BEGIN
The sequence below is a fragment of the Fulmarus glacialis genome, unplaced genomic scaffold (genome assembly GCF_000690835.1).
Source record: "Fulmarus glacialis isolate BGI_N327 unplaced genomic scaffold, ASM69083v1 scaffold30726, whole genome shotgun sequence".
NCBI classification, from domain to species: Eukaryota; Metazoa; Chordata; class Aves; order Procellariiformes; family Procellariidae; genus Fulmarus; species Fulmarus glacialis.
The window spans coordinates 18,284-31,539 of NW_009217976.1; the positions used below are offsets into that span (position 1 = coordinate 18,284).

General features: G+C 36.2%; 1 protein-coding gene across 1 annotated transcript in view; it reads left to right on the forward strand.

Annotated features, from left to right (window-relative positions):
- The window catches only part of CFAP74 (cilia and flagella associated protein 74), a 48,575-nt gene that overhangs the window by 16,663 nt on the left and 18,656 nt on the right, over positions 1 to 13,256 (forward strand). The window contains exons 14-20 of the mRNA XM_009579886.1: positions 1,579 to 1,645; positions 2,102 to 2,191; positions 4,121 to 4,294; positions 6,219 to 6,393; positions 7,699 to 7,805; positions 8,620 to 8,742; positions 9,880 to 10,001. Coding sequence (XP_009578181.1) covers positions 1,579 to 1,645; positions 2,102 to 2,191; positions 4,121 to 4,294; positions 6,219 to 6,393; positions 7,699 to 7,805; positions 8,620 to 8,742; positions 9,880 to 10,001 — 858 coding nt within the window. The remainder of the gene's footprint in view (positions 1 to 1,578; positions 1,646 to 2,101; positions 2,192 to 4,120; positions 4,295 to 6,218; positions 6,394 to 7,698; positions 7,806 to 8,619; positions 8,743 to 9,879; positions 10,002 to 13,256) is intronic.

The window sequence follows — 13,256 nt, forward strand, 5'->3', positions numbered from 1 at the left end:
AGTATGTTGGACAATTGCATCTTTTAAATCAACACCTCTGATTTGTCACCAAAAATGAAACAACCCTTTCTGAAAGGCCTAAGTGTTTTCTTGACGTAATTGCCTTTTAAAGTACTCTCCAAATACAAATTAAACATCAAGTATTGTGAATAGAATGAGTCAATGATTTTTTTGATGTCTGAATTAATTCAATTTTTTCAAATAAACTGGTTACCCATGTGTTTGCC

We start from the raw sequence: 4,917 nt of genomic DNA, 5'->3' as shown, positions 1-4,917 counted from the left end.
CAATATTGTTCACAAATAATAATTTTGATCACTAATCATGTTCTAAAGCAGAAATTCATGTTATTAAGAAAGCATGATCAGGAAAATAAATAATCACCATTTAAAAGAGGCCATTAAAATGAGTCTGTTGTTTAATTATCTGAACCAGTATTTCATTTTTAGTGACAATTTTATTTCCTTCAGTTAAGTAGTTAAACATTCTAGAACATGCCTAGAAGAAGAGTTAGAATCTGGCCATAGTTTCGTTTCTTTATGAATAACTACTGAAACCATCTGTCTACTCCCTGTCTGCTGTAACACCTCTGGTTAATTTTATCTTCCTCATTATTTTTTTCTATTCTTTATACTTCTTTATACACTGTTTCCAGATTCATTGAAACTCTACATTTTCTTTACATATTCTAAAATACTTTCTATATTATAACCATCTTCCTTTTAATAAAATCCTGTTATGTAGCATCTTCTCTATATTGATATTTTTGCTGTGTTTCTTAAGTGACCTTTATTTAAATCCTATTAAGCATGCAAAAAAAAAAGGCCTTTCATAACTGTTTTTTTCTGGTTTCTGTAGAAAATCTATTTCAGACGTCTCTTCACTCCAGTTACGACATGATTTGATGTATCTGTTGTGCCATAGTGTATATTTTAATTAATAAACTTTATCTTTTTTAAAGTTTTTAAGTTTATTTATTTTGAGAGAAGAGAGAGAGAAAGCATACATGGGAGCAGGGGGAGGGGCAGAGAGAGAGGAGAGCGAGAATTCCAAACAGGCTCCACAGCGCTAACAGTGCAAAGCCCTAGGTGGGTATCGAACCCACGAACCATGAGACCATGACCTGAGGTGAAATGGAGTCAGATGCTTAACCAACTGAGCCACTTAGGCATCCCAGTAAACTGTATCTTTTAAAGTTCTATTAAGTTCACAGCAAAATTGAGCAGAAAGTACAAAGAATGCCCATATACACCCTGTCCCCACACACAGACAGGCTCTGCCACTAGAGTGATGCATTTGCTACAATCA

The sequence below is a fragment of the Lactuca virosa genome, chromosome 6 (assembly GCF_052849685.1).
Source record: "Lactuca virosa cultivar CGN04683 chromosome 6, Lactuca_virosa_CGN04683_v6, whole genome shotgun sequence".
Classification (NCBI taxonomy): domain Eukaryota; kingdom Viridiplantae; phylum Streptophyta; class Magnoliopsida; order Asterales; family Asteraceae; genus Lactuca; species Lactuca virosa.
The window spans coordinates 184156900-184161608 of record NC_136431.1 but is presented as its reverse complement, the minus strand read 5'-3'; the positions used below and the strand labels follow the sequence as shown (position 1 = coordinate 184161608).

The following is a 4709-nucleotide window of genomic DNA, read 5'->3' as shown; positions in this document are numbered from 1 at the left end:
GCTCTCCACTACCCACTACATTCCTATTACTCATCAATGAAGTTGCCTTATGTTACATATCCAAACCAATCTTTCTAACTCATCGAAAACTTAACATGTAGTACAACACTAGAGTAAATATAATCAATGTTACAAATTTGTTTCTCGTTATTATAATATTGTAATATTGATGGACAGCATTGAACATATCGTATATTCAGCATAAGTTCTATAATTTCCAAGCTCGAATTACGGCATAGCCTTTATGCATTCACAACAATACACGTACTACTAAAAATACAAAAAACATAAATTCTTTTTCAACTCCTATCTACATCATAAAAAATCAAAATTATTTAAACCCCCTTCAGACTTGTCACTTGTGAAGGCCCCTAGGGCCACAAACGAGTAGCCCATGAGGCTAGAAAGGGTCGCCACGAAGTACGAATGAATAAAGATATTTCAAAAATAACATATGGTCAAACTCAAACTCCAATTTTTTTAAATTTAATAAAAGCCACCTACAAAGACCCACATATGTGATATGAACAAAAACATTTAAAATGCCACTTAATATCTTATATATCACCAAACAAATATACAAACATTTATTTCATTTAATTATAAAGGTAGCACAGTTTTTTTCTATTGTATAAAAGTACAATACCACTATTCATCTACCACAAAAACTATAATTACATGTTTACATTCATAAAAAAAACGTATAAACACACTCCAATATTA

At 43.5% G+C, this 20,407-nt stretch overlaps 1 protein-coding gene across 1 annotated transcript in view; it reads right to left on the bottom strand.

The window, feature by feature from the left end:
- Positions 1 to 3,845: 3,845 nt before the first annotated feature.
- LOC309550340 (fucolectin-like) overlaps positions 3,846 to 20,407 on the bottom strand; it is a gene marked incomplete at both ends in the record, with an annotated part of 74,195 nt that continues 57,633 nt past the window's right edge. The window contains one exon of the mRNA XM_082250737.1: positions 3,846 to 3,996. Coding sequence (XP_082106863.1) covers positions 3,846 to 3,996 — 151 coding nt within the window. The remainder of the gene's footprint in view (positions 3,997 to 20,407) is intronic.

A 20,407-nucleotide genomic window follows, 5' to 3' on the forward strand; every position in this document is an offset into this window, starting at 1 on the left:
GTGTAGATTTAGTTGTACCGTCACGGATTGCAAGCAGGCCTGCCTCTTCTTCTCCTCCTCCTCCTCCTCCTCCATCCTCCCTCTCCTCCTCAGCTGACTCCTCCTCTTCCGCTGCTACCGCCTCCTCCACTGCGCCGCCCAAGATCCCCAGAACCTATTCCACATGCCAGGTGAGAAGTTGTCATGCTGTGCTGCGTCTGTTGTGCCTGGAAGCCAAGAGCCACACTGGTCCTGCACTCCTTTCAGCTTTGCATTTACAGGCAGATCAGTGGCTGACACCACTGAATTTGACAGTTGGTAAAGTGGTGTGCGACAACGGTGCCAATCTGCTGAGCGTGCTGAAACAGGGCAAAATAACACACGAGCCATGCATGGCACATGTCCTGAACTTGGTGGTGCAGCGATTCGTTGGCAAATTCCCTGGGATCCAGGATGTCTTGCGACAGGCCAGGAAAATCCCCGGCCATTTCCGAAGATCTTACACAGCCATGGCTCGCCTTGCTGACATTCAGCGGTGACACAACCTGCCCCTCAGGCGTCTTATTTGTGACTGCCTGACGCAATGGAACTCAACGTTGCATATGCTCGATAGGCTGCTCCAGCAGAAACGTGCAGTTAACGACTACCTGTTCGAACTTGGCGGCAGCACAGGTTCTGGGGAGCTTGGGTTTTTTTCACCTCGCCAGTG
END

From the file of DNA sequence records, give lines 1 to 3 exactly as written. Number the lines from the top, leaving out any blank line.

The sequence below is a fragment of the Fulmarus glacialis genome, unplaced genomic scaffold (genome assembly GCF_000690835.1).
Source record: "Fulmarus glacialis isolate BGI_N327 unplaced genomic scaffold, ASM69083v1 scaffold30726, whole genome shotgun sequence".
NCBI classification, from domain to species: Eukaryota; Metazoa; Chordata; class Aves; order Procellariiformes; family Procellariidae; genus Fulmarus; species Fulmarus glacialis.